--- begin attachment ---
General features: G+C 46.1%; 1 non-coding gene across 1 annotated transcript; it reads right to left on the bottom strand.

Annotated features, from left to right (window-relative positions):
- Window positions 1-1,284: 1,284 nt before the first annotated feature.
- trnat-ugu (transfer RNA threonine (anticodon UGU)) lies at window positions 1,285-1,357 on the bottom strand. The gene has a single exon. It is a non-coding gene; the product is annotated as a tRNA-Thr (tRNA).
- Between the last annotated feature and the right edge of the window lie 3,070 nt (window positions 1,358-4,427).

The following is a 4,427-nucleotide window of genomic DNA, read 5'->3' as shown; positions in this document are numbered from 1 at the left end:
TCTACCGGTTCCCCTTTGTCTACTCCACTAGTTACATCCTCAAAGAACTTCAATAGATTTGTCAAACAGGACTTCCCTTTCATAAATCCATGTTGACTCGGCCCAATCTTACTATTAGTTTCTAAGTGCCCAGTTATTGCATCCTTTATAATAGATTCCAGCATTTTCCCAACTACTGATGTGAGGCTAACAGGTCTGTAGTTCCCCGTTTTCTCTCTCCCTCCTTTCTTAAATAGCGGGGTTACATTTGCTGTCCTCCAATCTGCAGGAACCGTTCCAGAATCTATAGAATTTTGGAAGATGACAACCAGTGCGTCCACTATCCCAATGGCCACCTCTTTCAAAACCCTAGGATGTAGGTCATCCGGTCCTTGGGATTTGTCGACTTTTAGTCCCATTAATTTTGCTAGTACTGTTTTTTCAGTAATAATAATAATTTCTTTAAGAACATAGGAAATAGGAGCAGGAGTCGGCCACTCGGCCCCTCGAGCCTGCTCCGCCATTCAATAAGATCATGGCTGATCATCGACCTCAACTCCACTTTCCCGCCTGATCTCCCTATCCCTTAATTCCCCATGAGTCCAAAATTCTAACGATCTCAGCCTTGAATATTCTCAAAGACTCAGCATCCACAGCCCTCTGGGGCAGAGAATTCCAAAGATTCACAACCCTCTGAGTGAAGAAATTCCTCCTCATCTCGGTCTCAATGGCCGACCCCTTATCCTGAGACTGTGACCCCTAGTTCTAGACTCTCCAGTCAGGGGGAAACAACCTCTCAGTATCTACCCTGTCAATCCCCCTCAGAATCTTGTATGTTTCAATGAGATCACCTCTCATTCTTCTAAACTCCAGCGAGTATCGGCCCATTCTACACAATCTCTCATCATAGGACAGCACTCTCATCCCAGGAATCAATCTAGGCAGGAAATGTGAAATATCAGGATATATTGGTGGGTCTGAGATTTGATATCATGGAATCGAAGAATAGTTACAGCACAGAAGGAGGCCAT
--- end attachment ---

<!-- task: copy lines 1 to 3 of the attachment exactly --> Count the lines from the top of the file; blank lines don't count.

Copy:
General features: G+C 46.1%; 1 non-coding gene across 1 annotated transcript; it reads right to left on the bottom strand.

Annotated features, from left to right (window-relative positions):
- Window positions 1-1,284: 1,284 nt before the first annotated feature.